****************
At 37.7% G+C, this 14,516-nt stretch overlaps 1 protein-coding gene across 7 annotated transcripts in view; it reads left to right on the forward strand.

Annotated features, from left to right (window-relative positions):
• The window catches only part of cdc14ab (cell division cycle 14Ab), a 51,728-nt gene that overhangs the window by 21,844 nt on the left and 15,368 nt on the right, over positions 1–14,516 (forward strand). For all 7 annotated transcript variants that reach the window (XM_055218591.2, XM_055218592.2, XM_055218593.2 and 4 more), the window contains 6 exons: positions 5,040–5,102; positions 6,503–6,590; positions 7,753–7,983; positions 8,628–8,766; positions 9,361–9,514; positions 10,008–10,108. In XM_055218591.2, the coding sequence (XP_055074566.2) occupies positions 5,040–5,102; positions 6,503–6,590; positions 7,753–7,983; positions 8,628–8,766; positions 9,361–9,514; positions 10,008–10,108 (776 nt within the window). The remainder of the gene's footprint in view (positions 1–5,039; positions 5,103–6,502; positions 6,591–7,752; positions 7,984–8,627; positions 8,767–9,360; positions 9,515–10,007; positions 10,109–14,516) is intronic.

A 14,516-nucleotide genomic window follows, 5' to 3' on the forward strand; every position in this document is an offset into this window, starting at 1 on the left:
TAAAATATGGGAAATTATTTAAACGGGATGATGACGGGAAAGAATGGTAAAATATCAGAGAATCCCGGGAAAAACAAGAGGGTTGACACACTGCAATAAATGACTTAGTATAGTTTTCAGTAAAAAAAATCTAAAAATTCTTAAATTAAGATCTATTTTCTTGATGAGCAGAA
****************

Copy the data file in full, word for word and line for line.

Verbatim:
At 37.7% G+C, this 14,516-nt stretch overlaps 1 protein-coding gene across 7 annotated transcripts in view; it reads left to right on the forward strand.

Annotated features, from left to right (window-relative positions):
• The window catches only part of cdc14ab (cell division cycle 14Ab), a 51,728-nt gene that overhangs the window by 21,844 nt on the left and 15,368 nt on the right, over positions 1–14,516 (forward strand). For all 7 annotated transcript variants that reach the window (XM_055218591.2, XM_055218592.2, XM_055218593.2 and 4 more), the window contains 6 exons: positions 5,040–5,102; positions 6,503–6,590; positions 7,753–7,983; positions 8,628–8,766; positions 9,361–9,514; positions 10,008–10,108. In XM_055218591.2, the coding sequence (XP_055074566.2) occupies positions 5,040–5,102; positions 6,503–6,590; positions 7,753–7,983; positions 8,628–8,766; positions 9,361–9,514; positions 10,008–10,108 (776 nt within the window). The remainder of the gene's footprint in view (positions 1–5,039; positions 5,103–6,502; positions 6,591–7,752; positions 7,984–8,627; positions 8,767–9,360; positions 9,515–10,007; positions 10,109–14,516) is intronic.

A 14,516-nucleotide genomic window follows, 5' to 3' on the forward strand; every position in this document is an offset into this window, starting at 1 on the left:
TAAAATATGGGAAATTATTTAAACGGGATGATGACGGGAAAGAATGGTAAAATATCAGAGAATCCCGGGAAAAACAAGAGGGTTGACACACTGCAATAAATGACTTAGTATAGTTTTCAGTAAAAAAAATCTAAAAATTCTTAAATTAAGATCTATTTTCTTGATGAGCAGAA